An example of fun solutions to social problems: speed camera lottery

There are lots of social problems where it is hard to motivate individuals to support efforts to battle the problems or to change their individual behavior. But what if individuals could have a chance to benefit from the measures beyond simply the abstract “you’re helping society”? Some thinkers developed a lottery that might improve people’s views of speed cameras and reduced the number of speeding people on the road:

“Can we get more people to obey the speed limit by making it fun to do?” That’s a question Volkswagen recently posed in a public contest — and the winning entry was the Speed Camera Lottery, conceived by Kevin Richardson of San Francisco. Richardson’s idea, quite simply, is to build a better speed trap. Strategically placed traffic cameras will photograph all passing cars. Drivers exceeding the speed limit are sent tickets, while those obeying it are pooled into a lottery funded by the fines. Every now and then a randomly selected winner is sent a check.

The speed-limit contest was part of the Fun Theory, a program designed by Swedish advertising firm DDB Stockholm to make “seemingly baleful social challenges — environmental protection, speed-limit adherence, boosting public transportation ridership — enjoyable,” according to the Wheels blog of the New York Times. Other transportation-related innovations included the Wiki Traffic Light, which tries to get people to stop on red by fixing a screen that displays interesting facts, and the Piano Stairs, which nudges subway riders off escalators and onto the stairs by converting the steps into piano keys — ala the “Heart and Soul” scene from “Big.”

A demo of the Speed Camera Lottery enacted in Stockholm seems to have been a success. In collaboration with the Swedish National Society for Road Safety, Volkswagen installed a speed camera that showed drivers their speed. Over a three-day period the camera snapped shots of 24,857 cars. The average speed before the test was 32 kilometers an hour. During the test that figure dropped to 25 k.p.h. — a 22 percent reduction in speed.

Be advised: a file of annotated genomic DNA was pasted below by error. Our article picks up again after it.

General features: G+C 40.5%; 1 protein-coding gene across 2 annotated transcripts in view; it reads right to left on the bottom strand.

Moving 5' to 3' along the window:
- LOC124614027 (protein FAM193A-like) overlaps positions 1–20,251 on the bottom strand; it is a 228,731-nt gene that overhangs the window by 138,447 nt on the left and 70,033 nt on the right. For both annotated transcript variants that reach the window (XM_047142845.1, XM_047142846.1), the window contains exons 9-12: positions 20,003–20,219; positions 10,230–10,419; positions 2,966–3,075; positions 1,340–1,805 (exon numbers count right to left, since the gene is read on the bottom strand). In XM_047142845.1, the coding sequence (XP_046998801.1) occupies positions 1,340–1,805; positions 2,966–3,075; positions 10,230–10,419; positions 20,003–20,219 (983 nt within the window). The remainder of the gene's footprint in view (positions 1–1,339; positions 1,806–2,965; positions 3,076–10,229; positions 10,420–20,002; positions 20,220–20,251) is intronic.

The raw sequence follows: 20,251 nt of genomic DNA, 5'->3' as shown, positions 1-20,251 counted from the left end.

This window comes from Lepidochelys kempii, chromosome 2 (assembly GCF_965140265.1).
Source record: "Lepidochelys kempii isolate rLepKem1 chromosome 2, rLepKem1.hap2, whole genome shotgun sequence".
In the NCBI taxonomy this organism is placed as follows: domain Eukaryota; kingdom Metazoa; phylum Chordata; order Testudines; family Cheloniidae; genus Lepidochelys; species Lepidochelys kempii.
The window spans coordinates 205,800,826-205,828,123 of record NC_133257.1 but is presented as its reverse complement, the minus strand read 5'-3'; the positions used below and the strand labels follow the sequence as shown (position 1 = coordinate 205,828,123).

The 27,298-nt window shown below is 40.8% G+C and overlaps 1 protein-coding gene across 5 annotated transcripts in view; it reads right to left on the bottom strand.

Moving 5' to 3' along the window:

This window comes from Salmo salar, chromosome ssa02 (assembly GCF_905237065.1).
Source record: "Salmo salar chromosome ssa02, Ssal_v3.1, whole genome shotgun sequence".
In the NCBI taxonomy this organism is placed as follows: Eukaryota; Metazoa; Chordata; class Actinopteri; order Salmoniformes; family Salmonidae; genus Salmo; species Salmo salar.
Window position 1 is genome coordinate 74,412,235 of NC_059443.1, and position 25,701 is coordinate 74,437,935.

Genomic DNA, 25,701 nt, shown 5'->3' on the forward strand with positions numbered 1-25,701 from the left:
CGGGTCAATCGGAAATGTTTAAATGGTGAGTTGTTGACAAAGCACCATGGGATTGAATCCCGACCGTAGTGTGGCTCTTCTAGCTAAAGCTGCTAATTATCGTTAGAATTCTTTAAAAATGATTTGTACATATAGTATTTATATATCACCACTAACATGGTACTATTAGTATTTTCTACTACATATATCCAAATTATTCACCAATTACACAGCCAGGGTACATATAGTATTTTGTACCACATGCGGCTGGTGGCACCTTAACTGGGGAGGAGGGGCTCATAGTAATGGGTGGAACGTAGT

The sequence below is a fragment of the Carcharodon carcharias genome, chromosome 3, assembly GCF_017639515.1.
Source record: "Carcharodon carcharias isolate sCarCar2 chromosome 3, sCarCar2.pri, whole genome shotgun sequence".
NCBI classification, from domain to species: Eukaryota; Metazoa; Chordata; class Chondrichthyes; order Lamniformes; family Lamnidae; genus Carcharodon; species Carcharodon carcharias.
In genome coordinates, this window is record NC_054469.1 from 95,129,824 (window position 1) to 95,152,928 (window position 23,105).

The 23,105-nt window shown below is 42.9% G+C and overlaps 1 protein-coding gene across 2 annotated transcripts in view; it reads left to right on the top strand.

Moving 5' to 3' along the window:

My first thought upon reading this was that it is a clever way to deal with the issue of speeding. But, this could get complicated quickly. Where exactly is the trade-off point where people need to see that enough drivers who obey the law are benefiting versus the number of people who are receiving tickets? Such cameras have been particularly detested in the United Kingdom and the United States – would a program like this be enough to overcome these attitudes? More broadly, should people be rewarded for following laws or guidelines?

In general, we need more creative thinking like this. People generally don’t like to be told what to do, particularly if they feel that they are being scolded or that the state is just out to get them (or raise revenue). But if people can be convinced that they could tangibly benefit from following the law or fighting a particular social problem, perhaps more people would jump on board.

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